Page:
Cooking is thought to denature the enzymes that are naturally present in food. Enzymes are the life force of food, helping us to digest it and absorb its nutrients. If we over-consume cooked food, our bodies are forced to work harder by producing more enzymes. The pancreas, a major organ in the body, produces such enzymes. The bacteria in our guts also have the capacity to produce various enzymes.
Over time, a lack of sufficient enzymes in food is thought to lead to digestive problems, nutrient deficiency, accelerated ageing and weight gain.
Cooking food can also diminish its nutritional value. For example, the cancer-fighting compounds in broccoli, sulforaphanes, are greatly reduced when broccoli is cooked. Certain vitamins, such as vitamin C and folate, are also destroyed by heat. Other foods, however, become more healthful after cooking because the fibrous portion of the food is broken down. For example, cooked tomatoes contain three to four times more lycopene than raw tomatoes.
High-heat cooking also promotes the formation of potentially harmful compounds in food, such as advanced glycation end products, heterocyclic amines or free radicals, and trans fatty acids.
The fact is that all the cells in our bodies require enzymes to survive and function. Enzymes are mainly proteins that increase the rates of chemical reactions. They rebuild and replace aged cells and tissue, help maintain our immune system, and aid the digestive process. An abundance of enzymes in one’s diet is considered essential for vitality and health.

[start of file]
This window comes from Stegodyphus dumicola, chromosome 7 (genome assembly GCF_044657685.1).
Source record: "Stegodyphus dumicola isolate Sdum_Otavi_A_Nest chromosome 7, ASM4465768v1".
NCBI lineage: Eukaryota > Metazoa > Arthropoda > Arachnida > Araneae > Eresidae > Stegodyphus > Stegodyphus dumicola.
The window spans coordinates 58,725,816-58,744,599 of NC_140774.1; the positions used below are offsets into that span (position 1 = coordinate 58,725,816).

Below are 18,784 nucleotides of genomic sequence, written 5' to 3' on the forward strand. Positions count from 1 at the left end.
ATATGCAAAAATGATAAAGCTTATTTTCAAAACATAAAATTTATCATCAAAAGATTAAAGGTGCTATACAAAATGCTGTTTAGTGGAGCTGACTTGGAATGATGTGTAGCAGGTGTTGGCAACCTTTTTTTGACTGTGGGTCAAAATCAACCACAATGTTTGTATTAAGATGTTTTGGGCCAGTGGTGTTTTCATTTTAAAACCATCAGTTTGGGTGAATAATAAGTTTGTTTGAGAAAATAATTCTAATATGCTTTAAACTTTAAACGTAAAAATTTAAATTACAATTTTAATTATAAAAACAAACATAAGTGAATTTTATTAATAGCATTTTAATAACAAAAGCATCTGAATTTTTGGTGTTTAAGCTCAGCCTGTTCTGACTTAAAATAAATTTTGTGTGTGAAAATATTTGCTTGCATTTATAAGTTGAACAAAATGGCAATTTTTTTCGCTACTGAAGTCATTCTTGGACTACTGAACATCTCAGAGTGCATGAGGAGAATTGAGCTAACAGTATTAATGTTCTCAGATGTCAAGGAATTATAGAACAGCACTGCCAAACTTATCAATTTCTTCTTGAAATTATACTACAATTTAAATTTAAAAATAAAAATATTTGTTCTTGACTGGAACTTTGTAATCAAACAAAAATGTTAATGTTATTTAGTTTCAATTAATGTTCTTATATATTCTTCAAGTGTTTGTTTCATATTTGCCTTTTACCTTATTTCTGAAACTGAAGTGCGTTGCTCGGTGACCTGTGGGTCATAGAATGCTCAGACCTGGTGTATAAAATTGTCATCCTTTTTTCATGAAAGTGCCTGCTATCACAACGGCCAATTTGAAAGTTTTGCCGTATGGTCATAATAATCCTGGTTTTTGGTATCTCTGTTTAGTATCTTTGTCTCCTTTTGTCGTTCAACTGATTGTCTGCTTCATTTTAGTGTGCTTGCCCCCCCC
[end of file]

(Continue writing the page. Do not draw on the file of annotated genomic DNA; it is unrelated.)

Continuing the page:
Enzymes are generally classified into four categories:
- Metabolic enzymes exist throughout the body in organs, bones, blood and within the cells themselves. They are responsible for the growth of new cells and the maintenance of body tissue.
- Food enzymes are present in raw and naturally fermented foods, making them easily digestible. High temperatures destroy these enzymes, which is why cooked foods do not contain them.
- Digestive enzymes, which we produce ourselves, help our gastrointestinal tracts to handle difficult-to-digest substances.
- There are also man-made enzymes, which play an important part in modern food production (as well as the manufacture of cleaning products). Food-preserving enzymes, for example, destroy bacteria such as mould, thereby preventing food from spoiling as quickly as it would ordinarily.
Learn more about enzymes and healthy food preparation in Trupps’ Wholefood Kitchen Cookbook.
Check out www.truppcookingschool.com for a range of healthy cooking classes.